my black ass hair
Black Women’s hair can be a touchy subject. I recently cut off most of my hair, so I don’t really give a damn what people think, but I haven’t always been this way. When I was in high school, I got my first relaxer. This is late considering some folks I know started getting relaxers in elementary school and rocked their straightened locks until early college. I remember my first ever relaxer. I went to a family friend and didn’t know that I wasn’t supposed to scratch my head beforehand, so throughout the entire process, I was trying to hold back tears as the chemicals in the relaxer burned my scalp. She held up the mirror after she was finished and I gazed at my hair. It was slick and straight and even though I was in pain just a few minutes earlier, for the first time, I thought my hair was beautiful. It bounced when I walked. Blew in the wind and I could easily run my fingers through it. When I sweat, it didn’t pouf like it would when my hair was hot-combed.
My relaxer phase lasted a few years before I realized it was doing more damage to my hair than anything else and the hair that I was losing just wasn’t worth it anymore. My cousin had recently gone natural, and whilst we were on a family vacation, I decided to wash my hair and leave it untouched. That was the last time I let chemicals touch my hair and would don braids and twists until I was fully natural again. Doing a big chop seemed daunting to me, so I meticulously waited until the relaxed ends grew out. Who knew a few years from then I would willingly cut off all of my hair.
Over the years I’ve grown to like my natural hair. My hair is thick as hell, and sometimes sent hair braiders running because they knew they were in for a long appointment. It’s texture is considered 4C according to the Black Hair Dictionary and it absolutely does what it wants. Bantu Knots sometimes work, and other times don’t. I can forget attempting a wash n’ go, as I feel like that method only works for women with looser coils. Sometimes I’ll wake up in the morning to my hair still sopping wet from a wash the day prior. I don’t know if I’ve ever been mad at anyone as much as I’ve been mad at my hair. What I’ve come to realize though, is that my hair is mine. It’s apart of me and always has been. It’s my longest lasting relationship. It’s apart of my appearance and it’s what makes me me, and unfortunately, sometimes it’s even what defines me.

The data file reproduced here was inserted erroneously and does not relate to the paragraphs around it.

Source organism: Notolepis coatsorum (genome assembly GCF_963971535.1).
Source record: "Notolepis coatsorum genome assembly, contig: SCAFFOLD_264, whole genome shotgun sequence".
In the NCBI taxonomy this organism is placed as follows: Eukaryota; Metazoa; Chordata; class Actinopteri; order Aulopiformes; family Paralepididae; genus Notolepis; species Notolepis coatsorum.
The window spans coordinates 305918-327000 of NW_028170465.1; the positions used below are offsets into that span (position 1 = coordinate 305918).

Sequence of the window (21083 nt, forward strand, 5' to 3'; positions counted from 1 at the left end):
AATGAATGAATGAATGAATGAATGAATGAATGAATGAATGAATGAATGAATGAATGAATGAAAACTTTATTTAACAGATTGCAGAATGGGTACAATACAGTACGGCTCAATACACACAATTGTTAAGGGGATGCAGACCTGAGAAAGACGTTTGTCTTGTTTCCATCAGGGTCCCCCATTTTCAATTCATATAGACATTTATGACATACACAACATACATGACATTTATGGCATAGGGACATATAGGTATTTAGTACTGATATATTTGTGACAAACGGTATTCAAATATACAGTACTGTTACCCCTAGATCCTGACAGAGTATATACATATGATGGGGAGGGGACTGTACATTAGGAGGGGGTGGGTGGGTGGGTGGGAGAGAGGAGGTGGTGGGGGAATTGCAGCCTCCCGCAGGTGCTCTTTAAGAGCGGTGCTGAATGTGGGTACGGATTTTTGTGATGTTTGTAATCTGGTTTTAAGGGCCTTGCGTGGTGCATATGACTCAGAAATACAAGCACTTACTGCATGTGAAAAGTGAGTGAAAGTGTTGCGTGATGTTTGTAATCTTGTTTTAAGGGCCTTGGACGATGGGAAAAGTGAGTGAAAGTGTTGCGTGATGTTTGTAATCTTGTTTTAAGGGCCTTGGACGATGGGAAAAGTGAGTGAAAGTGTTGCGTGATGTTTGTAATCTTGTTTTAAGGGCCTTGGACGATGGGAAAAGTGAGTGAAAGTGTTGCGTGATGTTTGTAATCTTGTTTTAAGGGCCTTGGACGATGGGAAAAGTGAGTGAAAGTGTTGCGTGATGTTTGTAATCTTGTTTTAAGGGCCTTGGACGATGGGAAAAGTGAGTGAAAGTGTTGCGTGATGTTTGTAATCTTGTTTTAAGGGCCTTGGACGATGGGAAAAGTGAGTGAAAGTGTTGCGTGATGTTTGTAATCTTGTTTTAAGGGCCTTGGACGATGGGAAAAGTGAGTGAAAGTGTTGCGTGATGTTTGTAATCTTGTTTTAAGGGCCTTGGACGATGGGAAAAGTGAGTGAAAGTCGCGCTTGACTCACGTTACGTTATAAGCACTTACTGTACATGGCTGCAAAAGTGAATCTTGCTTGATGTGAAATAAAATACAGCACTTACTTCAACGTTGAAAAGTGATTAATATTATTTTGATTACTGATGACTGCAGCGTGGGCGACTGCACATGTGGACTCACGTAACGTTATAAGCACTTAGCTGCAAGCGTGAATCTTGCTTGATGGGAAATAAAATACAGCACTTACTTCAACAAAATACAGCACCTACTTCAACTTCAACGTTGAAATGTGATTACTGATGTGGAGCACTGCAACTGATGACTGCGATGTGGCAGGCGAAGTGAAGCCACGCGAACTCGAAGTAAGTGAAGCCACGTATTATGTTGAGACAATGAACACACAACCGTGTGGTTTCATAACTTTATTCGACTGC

I’ve been on social media for a decade and never have I seen women with tighter coils being praised for their hair. It’s always been considered nappy, hard to deal with, or a disgrace. It’s never on the cover of magazines or in hair ads. It’s never considered good enough. And, it has never been referred to as “good hair”.
What even is “good hair”?
Just because my hair isn’t big and bouncy, doesn’t mean I’m not beautiful, but many brands disagree. Instead they employ girls—who are often mixed race and still figuring out what side they identify as—to be on the front of their campaigns and model citizens for black women everywhere. Why have we resorted to taking hair growth pills? What’s wrong with short hair? What’s wrong with thick hair? What’s wrong with tightly coiled afros? Why are there thousands of videos on YouTube sharing the products, supplements and natural ingredients needed to grow your hair? Why have we been conditioned to think that the looser the coils are—the closer the hair is to white hair—the better the hair is? Why are there also women on YouTube demonstrating how to style natural hair knowing damn well it’s not going to work for my black-ass, thick-ass hair? And why are there hair stylists styling black women’s hair knowing damn well they shouldn’t be? Ahem, J.Crew, I’m looking at you. We could also discuss what happens when you come to work with a new hairstyle (typically weave) and your white coworker exclaims how they like this style better.
Like most things, this probably all came from a male’s point of view of what’s beautiful and what’s not but, fuck him.
Author’s note: Let’s be honest, this may have started from a man’s ideology that straight hair is “good hair” and any hair closest to straight is also “good”, but this thought process has also been perpetuated by the black community itself.
Yeah, I said it.
Fuck society’s ideals on what good hair is. I chopped off my hair because I wanted to, because I felt like I needed to feel lighter during a transitional period in my life. I didn’t chop my hair off because I had to or didn’t like it, and I’m rocking my cute lil’ fro proudly. No matter how short I chop it, it will always be thick, it will always be finicky, and it will always be tightly coiled. But also, it will always be unique. My hair is formulated just for me. I may be categorized as someone who has 4C hair, but in actuality my hair has many textures. It’s texture differs from the next girl’s hair who is also considered 4C. My hair is beautiful, and good, and worthy, and luscious because it was made uniquely for me.
And that’s that on that.